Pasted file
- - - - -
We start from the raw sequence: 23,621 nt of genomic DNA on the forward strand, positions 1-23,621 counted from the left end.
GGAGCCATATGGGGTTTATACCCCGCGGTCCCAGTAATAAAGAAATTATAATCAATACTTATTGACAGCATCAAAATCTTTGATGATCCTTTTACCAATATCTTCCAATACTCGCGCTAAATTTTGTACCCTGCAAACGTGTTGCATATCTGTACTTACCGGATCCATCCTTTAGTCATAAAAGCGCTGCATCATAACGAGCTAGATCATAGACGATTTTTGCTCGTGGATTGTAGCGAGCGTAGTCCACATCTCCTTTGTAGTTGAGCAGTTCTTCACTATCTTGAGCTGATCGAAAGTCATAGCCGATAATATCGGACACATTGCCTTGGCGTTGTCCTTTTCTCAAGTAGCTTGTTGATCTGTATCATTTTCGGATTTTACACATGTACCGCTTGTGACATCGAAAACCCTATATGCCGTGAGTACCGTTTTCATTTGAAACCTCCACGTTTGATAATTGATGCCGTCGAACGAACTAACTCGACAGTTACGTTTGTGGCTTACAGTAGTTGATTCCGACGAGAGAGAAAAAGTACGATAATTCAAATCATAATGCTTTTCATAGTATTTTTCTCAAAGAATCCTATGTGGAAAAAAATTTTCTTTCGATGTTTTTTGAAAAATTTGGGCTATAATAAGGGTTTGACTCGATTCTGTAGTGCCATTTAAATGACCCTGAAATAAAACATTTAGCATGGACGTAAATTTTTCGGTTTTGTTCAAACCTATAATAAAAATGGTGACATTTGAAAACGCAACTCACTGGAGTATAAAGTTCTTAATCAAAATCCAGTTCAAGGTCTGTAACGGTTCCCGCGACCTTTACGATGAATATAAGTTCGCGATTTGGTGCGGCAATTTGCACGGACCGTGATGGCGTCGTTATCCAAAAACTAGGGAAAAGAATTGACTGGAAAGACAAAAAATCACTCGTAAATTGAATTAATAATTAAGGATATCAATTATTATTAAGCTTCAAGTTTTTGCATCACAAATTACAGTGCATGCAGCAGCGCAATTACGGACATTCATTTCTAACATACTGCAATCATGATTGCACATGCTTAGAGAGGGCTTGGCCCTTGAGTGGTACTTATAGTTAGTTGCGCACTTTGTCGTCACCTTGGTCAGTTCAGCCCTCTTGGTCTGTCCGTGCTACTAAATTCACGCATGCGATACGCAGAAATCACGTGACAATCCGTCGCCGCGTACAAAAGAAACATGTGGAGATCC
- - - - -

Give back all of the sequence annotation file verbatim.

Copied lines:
We start from the raw sequence: 23,621 nt of genomic DNA on the forward strand, positions 1-23,621 counted from the left end.
GGAGCCATATGGGGTTTATACCCCGCGGTCCCAGTAATAAAGAAATTATAATCAATACTTATTGACAGCATCAAAATCTTTGATGATCCTTTTACCAATATCTTCCAATACTCGCGCTAAATTTTGTACCCTGCAAACGTGTTGCATATCTGTACTTACCGGATCCATCCTTTAGTCATAAAAGCGCTGCATCATAACGAGCTAGATCATAGACGATTTTTGCTCGTGGATTGTAGCGAGCGTAGTCCACATCTCCTTTGTAGTTGAGCAGTTCTTCACTATCTTGAGCTGATCGAAAGTCATAGCCGATAATATCGGACACATTGCCTTGGCGTTGTCCTTTTCTCAAGTAGCTTGTTGATCTGTATCATTTTCGGATTTTACACATGTACCGCTTGTGACATCGAAAACCCTATATGCCGTGAGTACCGTTTTCATTTGAAACCTCCACGTTTGATAATTGATGCCGTCGAACGAACTAACTCGACAGTTACGTTTGTGGCTTACAGTAGTTGATTCCGACGAGAGAGAAAAAGTACGATAATTCAAATCATAATGCTTTTCATAGTATTTTTCTCAAAGAATCCTATGTGGAAAAAAATTTTCTTTCGATGTTTTTTGAAAAATTTGGGCTATAATAAGGGTTTGACTCGATTCTGTAGTGCCATTTAAATGACCCTGAAATAAAACATTTAGCATGGACGTAAATTTTTCGGTTTTGTTCAAACCTATAATAAAAATGGTGACATTTGAAAACGCAACTCACTGGAGTATAAAGTTCTTAATCAAAATCCAGTTCAAGGTCTGTAACGGTTCCCGCGACCTTTACGATGAATATAAGTTCGCGATTTGGTGCGGCAATTTGCACGGACCGTGATGGCGTCGTTATCCAAAAACTAGGGAAAAGAATTGACTGGAAAGACAAAAAATCACTCGTAAATTGAATTAATAATTAAGGATATCAATTATTATTAAGCTTCAAGTTTTTGCATCACAAATTACAGTGCATGCAGCAGCGCAATTACGGACATTCATTTCTAACATACTGCAATCATGATTGCACATGCTTAGAGAGGGCTTGGCCCTTGAGTGGTACTTATAGTTAGTTGCGCACTTTGTCGTCACCTTGGTCAGTTCAGCCCTCTTGGTCTGTCCGTGCTACTAAATTCACGCATGCGATACGCAGAAATCACGTGACAATCCGTCGCCGCGTACAAAAGAAACATGTGGAGATCC